We all want healthy, beautiful, thick shiny hair! But did you know that what you eat can play a big role to how your hair looks and feels? Simple dietary changes can prevent distressing hair loss and thinning.Artistic Director and Careologist Elaine says “Just like our skin our hair is an outward sign of how healthy we are on the inside and by adding some of the following foods can help with hair health and growth”. She says that hair loss can be down to hormonal changes, a medical condition, stress or nutritional deficiencies and by adding some of the right foods and eating a balanced diet can help with the issue. MangoJust two medium slices of mango per day can strengthen hair tissue and promotes its growth.Soy BeansFoods derived from Soy, such as edamame beans are said to inhibit the formation of the DHT hormone which is believed to contribute to hair loss. EggsFull of protein, eggs help to boost collagen production, reducing hair breakage, the addition of eggs in the diet up to 4 times per week and help considerably.KelpIron and amino acid L-lysine found in kelp directly affect hair growth. Both are richly found in Kelp and a deficiency in both can contribute to hair loss.Flaxseeds High in Omega-3, flaxseed helps to nourish hair preventing it from getting dry and brittle. Adding 1 teaspoon per day can significantly help.Pumpkin SeedsProtein rich seeds provide zinc, supporting cellular reproduction and enhances immunity, leading to hair growth.Berries Naturally high in collagen-boosting vitamin c, berries aid absorption of iron. Vitamin C boosts scalp circulation, while its anti-oxidant action protects follicles from free radical damage.AvocadoCreamy avocados supply vitamin E, which increases oxygen uptake and improves circulation to the scalp to promote healthy hair growth.Leafy GreensLeafy greens promote the production of keratin a protein that strengthens hair follicles.For more information on Patrick Gildea Hairdressing multi-award winning salon and Irish Hairdressing Federation Icon see www.patrickgildea.ie, follow us on Facebook www.facebook.com/patrickgildeahairdressing or on Instagram www.instagram.com/patrick.gildea.hair/. Did you know that you can buy the perfect gift online? A beautiful hair Gift Voucher http://www.patrickgildea.ie/product/gift-vouchers/Patrick Gildea Hair Salon – Riverside Retail Park LetterkennyHairdressing: Eat your way to luscious locks – with Patrick Gildea was last modified: February 15th, 2018 by Patrick GildeaShare this:Click to share on Facebook (Opens in new window)Click to share on Twitter (Opens in new window)Click to share on LinkedIn (Opens in new window)Click to share on Reddit (Opens in new window)Click to share on Pocket (Opens in new window)Click to share on Telegram (Opens in new window)Click to share on WhatsApp (Opens in new window)Click to share on Skype (Opens in new window)Click to print (Opens in new window)Tags:donegalletterkennyPatrick Gildea Hairdressing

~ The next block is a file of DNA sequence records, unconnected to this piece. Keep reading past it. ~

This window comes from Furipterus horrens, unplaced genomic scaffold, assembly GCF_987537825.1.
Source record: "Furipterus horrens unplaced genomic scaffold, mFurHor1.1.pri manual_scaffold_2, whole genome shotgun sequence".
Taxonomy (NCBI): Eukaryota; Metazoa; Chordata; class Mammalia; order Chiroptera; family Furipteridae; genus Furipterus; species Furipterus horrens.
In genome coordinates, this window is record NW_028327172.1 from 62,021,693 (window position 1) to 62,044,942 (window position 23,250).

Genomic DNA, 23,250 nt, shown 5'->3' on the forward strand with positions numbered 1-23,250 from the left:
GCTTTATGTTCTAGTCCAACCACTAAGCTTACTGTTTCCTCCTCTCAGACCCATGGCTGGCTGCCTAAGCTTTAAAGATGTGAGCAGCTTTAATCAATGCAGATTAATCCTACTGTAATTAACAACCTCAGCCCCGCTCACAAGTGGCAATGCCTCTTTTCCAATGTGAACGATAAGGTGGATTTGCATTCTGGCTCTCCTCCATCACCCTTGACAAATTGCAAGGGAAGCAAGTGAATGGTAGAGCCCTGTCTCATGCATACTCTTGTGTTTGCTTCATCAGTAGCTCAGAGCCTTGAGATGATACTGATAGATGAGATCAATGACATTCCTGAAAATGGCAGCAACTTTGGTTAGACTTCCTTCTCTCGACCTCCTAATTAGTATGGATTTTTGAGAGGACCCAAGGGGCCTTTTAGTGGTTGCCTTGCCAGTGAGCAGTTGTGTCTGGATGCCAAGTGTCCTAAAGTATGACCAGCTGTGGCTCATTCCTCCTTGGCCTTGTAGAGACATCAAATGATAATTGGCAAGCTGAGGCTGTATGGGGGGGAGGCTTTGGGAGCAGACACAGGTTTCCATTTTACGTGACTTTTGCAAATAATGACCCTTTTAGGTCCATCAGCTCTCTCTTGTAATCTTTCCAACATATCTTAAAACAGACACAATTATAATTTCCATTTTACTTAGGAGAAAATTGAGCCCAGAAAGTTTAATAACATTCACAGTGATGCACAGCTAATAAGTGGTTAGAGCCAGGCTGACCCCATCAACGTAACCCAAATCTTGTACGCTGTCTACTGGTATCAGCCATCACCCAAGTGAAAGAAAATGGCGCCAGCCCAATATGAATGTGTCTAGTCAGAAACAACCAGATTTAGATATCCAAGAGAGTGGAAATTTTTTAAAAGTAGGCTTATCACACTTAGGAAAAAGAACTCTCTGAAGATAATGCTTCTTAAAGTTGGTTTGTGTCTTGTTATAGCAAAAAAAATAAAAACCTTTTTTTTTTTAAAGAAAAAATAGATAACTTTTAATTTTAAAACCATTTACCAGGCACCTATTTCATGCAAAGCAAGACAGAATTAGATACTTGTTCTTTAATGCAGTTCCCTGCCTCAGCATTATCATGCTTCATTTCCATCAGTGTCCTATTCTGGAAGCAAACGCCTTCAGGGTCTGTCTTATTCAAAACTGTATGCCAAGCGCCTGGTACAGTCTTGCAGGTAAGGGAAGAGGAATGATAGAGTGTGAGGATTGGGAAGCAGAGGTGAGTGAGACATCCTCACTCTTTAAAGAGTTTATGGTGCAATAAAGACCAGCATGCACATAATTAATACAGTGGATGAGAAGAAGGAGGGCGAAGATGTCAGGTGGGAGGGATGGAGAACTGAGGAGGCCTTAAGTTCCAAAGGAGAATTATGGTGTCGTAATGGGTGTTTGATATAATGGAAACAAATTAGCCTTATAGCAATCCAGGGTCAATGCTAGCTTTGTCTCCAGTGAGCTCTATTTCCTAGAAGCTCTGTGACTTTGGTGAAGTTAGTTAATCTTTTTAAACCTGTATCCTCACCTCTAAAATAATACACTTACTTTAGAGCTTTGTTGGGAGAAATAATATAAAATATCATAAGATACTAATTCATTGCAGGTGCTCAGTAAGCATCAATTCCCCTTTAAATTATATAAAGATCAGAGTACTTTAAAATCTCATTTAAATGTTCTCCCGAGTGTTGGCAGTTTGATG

The migration of the great snipe Gallinago media was previously poorly known. Three tracks in 2010 suggested a remarkable migratory behaviour including long and fast overland non-stop flights (Klaassen et al. 2011). Here we present the migration pattern of Swedish male great snipes, based on 19 individuals tracked by light-level geolocators in four different years. About half of the birds made stopover(s) in northern Europe in early autumn. They left the breeding area 15 days earlier than those which flew directly to sub-Sahara, suggesting two distinct autumn migration strategies. The autumn trans-Sahara flights were on average 5500 km long, lasted 64 h, and were flown at ground speeds of 25 m s-1 (90 km h-1). The arrival in the Sahel zone of West Africa coincided with the wet season there, and the birds stayed for on average three weeks. The birds arrived at their wintering grounds around the lower stretches of the Congo River in late September and stayed for seven months. In spring the great snipes made trans-Sahara flights of similar length and speed as in autumn, but the remaining migration through eastern Europe was notably slow. All birds returned to the breeding grounds within one week around mid-May. The annual cycle was characterized by relaxed temporal synchronization between individuals during the autumn-winter period, with maximum variation at the arrival in the wintering area. Synchronization increased in spring, with minimum time variation at arrival in the breeding area. This suggests that arrival date in the breeding area is under strong stabilizing selection, while there is room for more flexibility in autumn and arrival to the wintering area. The details of the fast non-stop flights remain to be elucidated, but the identification of the main stopover and wintering areas is important for future conservation work on this red-listed bird species.